Going Home: Why 春運 Means Much More Than the "World's Largest Human Migration"

It’s that time of the year again. Dust off the grime of the subway, and any remaining makeup from last night’s party, say goodbye to your English identity of?Justin, Jennifer, Lily or Alan, put on your simplest clothes –?you know, the ones that won’t make your parents feel nervous – squeeze all those gifts into your luggage, and get ready to be interrogated?by the relatives who insist on calling you all the annoying rural nicknames you have tried so hard to forget (鐵蛋 tiě dàn, 丫丫 yā yā, 翠花 cuì huā, or 柱子 zhùzi). It's time to head home for 春節?chūnjié, Spring Festival.

Chūnjié and chūn yùn?–?what's the difference?

Whether you dub it the?largest migration on the Earth or the ultimate test for Chinese public transportation system,?the names for this annual family reunion migration are many. While this is not actually?a China-exclusive phenomenon?–?think of all the people waiting in the airport to get on the flight home before Thanksgiving or?Christmas?– due to China's sheer population and the density of its numerous megatropolises, 春運 chūn yùn 快3开奖结果查询lit. spring transportation, easily overshadows its peers?and usually headlines around the world.

As is tradition, the mass exodus begins 15 days prior (Jan 10) to the festival (Jan 25 this year) and ends 25 days after it (Feb 18), lasting in total for some 40 days. The longest chun yun??a whopping?63 days?–?occurred in 1988 on account of there being too few trains to transport new city dwellers back to their village homes. During that year, it was reported that?around 0.7 million people bought standing tickets every day throughout the chun yun period.

Forty years of chun yun

This year happens to be the 40th anniversary since the concept of chun yun was first?introduced to the public in national press such as People’s Daily?and Xinhua?back in 1980. This was also the year that China officially reinstated the Spring Festival holiday, It was only three years later that?central government started to become aware of the various transportation limitations and problems that arose with such a massive upheaval of people.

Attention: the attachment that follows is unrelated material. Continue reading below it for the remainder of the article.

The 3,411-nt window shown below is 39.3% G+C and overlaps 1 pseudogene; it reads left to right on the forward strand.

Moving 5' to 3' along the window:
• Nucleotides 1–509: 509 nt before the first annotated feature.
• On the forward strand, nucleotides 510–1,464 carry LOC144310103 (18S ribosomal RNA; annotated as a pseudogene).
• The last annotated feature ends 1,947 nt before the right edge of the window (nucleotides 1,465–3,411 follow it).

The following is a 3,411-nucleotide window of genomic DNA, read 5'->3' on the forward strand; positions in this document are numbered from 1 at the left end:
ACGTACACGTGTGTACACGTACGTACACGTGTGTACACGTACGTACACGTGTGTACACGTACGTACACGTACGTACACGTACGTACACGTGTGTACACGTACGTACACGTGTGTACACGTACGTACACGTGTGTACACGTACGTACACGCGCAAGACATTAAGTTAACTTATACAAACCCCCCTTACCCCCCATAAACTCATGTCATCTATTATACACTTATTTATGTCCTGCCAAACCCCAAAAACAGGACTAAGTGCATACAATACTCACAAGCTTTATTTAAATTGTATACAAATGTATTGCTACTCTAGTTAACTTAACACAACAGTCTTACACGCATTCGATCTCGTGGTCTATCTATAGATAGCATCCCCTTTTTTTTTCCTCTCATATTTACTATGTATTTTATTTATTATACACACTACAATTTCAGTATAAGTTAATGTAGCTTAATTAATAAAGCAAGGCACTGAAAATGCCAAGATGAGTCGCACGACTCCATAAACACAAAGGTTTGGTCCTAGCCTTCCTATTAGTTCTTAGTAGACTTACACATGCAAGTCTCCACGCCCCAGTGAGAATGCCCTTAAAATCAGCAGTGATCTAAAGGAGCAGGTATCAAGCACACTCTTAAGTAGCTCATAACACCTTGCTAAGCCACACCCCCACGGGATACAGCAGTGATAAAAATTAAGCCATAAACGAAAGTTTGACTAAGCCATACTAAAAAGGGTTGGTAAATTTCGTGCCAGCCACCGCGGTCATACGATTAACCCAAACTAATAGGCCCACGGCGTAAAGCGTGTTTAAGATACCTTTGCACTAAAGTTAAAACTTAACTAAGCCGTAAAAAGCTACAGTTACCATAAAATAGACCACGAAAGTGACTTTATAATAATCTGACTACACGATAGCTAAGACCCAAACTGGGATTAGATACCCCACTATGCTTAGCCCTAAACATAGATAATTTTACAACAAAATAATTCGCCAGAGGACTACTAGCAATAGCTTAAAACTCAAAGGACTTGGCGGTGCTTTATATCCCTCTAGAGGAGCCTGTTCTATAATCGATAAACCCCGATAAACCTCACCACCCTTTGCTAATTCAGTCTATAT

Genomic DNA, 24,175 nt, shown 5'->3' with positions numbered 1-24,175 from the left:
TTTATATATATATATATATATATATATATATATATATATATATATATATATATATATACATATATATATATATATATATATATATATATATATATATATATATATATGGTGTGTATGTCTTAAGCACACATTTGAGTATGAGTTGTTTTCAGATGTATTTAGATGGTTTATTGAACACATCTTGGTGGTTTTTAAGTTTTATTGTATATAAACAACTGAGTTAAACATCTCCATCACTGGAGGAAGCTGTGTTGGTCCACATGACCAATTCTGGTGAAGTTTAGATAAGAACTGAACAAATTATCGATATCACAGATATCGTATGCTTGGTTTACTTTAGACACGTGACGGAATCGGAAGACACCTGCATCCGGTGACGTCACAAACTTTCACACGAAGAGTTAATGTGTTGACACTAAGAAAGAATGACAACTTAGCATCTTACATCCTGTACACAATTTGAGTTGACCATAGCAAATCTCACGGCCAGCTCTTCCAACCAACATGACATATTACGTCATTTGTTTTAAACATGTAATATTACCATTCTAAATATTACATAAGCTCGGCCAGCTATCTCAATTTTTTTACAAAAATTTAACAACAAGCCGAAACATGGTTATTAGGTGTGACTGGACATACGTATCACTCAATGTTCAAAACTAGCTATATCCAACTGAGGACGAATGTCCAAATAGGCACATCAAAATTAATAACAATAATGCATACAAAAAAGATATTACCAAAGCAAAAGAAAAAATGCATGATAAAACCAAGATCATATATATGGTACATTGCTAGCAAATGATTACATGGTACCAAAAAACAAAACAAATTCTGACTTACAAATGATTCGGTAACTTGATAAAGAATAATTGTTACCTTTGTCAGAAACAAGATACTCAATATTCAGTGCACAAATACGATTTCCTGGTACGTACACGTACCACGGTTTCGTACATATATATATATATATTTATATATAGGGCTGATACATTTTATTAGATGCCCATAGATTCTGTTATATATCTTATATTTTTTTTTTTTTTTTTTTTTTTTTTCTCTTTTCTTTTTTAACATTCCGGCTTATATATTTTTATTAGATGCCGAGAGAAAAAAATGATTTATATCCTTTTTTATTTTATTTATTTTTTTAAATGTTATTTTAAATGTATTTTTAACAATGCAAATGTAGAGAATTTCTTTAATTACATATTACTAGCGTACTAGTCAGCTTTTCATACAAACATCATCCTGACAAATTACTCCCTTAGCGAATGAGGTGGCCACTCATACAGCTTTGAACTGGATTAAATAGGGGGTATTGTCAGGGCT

快3开奖结果查询In the?years since, both the Chinse economy and the?demographic distribution of the country has changed radically.?People in the countryside have flooded into the cities to seek better?opportunities in education,?work, and life. Therefore, the majority of the workforce in Beijing, Shanghai, Shenzhen, Guangzhou, and other first-tier cities are not in fact locals, but from all over China. They decide to study or work in these big cities?– maybe for months, or years– only returning home once or twice a year.

快3开奖结果查询Spring Festival is then the?most important holiday on the Chinese calendar because its length often guarantees the only chance?that?migrant workers have to go back to their families.

Coping with public transportation pressure

快3开奖结果查询The collective nostalgic urge for everyone to return to their hometowns puts enormous pressure on China's public transportation system, with the railway network straining the most as it is far more affordable compared to the flights and can increasingly reach deep into the most?remote?areas of China.

In response to this pressure, the government has?over?the past 30 years or so?been exploring how to improve both the capacity and efficiency of its public transportation systems. Numerous policies have been adopted, such as adding more trains, expanding the railway network,?punishing?黃牛 huáng niú?ticket scalpers or touts, and?even raising ticket prices to discourage passengers from traveling and to instead stay in the city for?CNY. Yet nothing can dissuade millions of?Chinese people from returning home.

In?2013, with the children of China's baby boomer generation having reached?working age, the country saw an unprecedented number of people traveling home with 3.6 billion individual trips via public transportation in 41 days. The trend has subsided in recent years due to?slowing population growth and the saturation of labor markets in the first-tier cities. Development and increased job opportunities in lower-tier cities and parts of the countryside?also mean?that fewer people have to travel such long distances.

Still, not everyone will be able to hop on a train home this year, especially those who?didn't?plan weeks in advance. In this case, their best?bet will be to break?the whole trip into shorter sections or take?huge detours (a common, but an arduous process, where people may even fly to nearby countries to make transfer flights).

Like salmon swimming upstream for thousands of kilometers?to bring the new lives to this world, the annual Chinese tradition of battling halfway across the country to reunite with family might not be a fun or easy one, but tradition and the thought of what lies ahead keeps?people going.

We wish everyone who is?traveling home or otherwise?a very happy Chinese New Year.

Not in the mood to go home?
Take a look at the travel destinations that got us hooked?instead.

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